A highly accessible book on Buddhism. Most of us assume Buddhism to be an ascetic religion where one gives up all worldy things and puts on a maroon robe and shaves off their hair. But it is not about these superficial changes.
The foundation of Buddhism are the four seals, or eternal truths. As long as you follow them, you are a Buddhist, even if you are a CEO, politician or a housewife. If you don’t, adorning maroon robes and shaving your hair is not going to bring you any closer to Buddhism.
Highly recommended. The teachings are applicable to every day life, how you behave with others, with what intentions you do things, etc, and help you lead a peaceful life.
This is probably one of the most important books that I’ve read in my life. Even considering some of the claims made by the author on the immense number of issues lack of sleep can cause to not be true as per the PS#1, quite a lot of them ring true based on personal experience. It remains a fact that LED lights, personal electronic devices, unhealthy eating habits, late TV watching among others are actively affecting the quality and quantity of our sleep. While we are aware of some of the shortfalls of the lack of sleep, the magnitude of the importance of a good night of sleep on most facets of our life is lost to us. This book showcases the benefits of good sleep, and the detriment of bad sleep throughout its 400+ pages, with startling facts being revealed on almost every other page (my highlights crossed the publisher threshold so could not view full text outside the reader app, but easily going above 40 pages). It goes to the extent of possibly scaring readers who suffer from bad sleep. Cannot recommend this book enough to everyone. Because everyone needs a good night of sleep.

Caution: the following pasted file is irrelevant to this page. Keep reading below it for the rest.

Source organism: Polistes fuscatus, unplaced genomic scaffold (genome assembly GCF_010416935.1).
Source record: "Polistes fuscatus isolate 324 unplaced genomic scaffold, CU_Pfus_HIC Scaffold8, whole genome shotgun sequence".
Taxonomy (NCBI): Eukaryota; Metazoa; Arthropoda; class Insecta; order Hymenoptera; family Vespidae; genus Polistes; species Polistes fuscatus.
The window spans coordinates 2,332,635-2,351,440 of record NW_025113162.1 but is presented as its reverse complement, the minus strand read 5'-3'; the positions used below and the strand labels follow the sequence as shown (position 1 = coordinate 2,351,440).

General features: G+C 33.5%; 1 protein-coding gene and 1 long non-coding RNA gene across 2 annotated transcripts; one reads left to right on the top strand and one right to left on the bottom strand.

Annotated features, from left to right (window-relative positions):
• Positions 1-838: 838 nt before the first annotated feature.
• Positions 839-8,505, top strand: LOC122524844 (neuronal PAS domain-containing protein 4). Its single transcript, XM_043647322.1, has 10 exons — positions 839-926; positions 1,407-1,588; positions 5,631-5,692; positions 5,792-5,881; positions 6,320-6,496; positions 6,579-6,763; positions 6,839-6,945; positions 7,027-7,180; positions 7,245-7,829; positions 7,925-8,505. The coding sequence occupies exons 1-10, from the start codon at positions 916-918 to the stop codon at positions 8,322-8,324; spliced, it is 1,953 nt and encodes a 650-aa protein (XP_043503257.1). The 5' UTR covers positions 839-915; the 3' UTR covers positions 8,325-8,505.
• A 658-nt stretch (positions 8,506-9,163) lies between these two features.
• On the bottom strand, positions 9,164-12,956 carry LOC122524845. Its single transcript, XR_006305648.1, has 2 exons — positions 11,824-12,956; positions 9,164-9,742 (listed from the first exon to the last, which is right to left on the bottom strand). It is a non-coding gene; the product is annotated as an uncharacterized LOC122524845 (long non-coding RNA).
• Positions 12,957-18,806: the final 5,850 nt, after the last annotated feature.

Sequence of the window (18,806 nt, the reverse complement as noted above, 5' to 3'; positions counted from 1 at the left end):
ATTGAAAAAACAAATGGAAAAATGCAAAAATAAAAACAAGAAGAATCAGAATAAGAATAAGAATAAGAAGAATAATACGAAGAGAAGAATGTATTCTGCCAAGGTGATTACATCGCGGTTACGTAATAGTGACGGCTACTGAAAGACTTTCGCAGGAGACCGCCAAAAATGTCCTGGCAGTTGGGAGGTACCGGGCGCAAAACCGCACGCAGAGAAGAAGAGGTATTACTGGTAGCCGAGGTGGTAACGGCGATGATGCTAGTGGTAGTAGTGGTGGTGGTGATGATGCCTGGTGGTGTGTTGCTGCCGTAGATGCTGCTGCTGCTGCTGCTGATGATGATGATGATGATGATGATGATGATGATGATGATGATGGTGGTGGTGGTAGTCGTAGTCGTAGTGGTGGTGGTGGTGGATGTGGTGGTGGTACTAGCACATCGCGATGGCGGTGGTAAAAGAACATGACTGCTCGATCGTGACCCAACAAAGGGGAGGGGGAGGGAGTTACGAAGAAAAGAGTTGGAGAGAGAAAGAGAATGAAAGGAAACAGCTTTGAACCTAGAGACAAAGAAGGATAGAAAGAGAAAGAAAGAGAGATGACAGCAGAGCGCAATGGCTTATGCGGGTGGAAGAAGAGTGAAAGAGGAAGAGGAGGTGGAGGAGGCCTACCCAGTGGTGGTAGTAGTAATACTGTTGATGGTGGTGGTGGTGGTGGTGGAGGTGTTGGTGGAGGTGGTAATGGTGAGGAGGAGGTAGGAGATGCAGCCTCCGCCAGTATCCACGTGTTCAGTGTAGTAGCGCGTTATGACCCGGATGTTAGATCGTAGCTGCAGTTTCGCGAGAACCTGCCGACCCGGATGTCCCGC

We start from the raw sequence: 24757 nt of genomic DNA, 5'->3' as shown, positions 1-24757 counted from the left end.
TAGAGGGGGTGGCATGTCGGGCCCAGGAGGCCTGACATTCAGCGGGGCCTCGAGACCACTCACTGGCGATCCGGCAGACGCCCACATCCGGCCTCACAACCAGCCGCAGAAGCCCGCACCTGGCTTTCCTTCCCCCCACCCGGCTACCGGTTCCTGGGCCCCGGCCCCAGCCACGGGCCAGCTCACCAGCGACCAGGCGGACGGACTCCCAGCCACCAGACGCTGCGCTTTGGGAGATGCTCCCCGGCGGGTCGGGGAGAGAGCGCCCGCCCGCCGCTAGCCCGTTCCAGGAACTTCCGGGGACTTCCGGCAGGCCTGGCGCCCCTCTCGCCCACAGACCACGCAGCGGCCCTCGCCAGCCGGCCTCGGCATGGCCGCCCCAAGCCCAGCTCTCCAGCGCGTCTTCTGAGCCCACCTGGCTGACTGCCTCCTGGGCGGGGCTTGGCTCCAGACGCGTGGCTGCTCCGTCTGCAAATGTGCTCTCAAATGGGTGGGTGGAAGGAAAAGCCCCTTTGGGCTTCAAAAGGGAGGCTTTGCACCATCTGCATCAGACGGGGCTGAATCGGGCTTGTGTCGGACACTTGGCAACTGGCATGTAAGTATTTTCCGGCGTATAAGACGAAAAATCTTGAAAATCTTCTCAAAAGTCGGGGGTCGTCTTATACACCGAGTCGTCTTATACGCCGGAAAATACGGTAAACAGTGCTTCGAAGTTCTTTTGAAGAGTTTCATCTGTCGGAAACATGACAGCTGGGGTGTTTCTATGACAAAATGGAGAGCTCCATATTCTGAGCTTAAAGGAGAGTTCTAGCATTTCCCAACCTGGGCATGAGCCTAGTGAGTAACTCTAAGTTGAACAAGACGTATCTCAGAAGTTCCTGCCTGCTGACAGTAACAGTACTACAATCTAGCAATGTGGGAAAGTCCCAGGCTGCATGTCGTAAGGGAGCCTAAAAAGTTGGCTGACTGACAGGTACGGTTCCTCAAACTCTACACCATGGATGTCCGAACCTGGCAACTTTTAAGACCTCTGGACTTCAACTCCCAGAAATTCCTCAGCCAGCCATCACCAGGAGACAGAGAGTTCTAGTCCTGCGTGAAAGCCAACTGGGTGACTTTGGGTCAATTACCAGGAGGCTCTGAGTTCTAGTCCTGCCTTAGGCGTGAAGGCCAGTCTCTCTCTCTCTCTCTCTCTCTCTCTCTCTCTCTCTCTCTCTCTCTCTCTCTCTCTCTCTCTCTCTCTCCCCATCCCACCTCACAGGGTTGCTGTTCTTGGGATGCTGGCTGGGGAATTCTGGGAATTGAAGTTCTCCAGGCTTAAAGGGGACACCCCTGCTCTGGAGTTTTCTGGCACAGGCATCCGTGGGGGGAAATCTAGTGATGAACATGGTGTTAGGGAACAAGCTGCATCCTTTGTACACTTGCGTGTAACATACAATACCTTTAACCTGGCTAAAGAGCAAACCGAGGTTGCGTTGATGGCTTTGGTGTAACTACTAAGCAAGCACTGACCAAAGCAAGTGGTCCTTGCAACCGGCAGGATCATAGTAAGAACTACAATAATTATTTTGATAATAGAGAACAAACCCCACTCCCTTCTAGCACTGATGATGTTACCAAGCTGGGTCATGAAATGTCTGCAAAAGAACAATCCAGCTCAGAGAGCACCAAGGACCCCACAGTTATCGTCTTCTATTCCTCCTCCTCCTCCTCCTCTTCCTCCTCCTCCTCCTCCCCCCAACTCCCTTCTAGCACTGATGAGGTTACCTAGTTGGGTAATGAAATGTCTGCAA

Among a few other books related to health and general well being, a must read book which blows a hole through unscientific habits drilled into us via so called “experts”, including even doctors following long held dogma. I was told this is essentially a guide to ‘ketogenic’ diet but it actually argues against it. It does not take a simplistic route to better health, but rather a holistic view addressing multiple reasons which could have lead to obesity and individually targeting them, and backing everything it says with a good amount of science and long term studies ( you can’t research obesity causes over a 1 month study). Read it even if you’re not obese for the wealth of nutritional information you will gain which will hopefully lead you to a long life of good health.